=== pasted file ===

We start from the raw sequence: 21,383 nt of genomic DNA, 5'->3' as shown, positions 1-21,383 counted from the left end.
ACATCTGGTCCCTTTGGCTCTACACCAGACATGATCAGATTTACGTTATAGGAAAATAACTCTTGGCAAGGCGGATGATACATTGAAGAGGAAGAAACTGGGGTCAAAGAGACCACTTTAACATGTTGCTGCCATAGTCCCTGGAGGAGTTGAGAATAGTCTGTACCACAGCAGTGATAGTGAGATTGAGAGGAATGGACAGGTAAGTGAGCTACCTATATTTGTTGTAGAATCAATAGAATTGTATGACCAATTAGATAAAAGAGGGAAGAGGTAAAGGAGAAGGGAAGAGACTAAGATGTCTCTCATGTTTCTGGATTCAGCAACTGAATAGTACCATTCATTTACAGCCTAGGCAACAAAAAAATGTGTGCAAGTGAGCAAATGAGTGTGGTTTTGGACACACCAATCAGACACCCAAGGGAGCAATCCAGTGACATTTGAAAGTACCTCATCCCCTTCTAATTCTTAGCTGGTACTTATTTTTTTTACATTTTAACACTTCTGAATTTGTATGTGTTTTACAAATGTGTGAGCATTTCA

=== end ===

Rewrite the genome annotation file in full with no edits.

We start from the raw sequence: 21,383 nt of genomic DNA, 5'->3' as shown, positions 1-21,383 counted from the left end.
ACATCTGGTCCCTTTGGCTCTACACCAGACATGATCAGATTTACGTTATAGGAAAATAACTCTTGGCAAGGCGGATGATACATTGAAGAGGAAGAAACTGGGGTCAAAGAGACCACTTTAACATGTTGCTGCCATAGTCCCTGGAGGAGTTGAGAATAGTCTGTACCACAGCAGTGATAGTGAGATTGAGAGGAATGGACAGGTAAGTGAGCTACCTATATTTGTTGTAGAATCAATAGAATTGTATGACCAATTAGATAAAAGAGGGAAGAGGTAAAGGAGAAGGGAAGAGACTAAGATGTCTCTCATGTTTCTGGATTCAGCAACTGAATAGTACCATTCATTTACAGCCTAGGCAACAAAAAAATGTGTGCAAGTGAGCAAATGAGTGTGGTTTTGGACACACCAATCAGACACCCAAGGGAGCAATCCAGTGACATTTGAAAGTACCTCATCCCCTTCTAATTCTTAGCTGGTACTTATTTTTTTTACATTTTAACACTTCTGAATTTGTATGTGTTTTACAAATGTGTGAGCATTTCA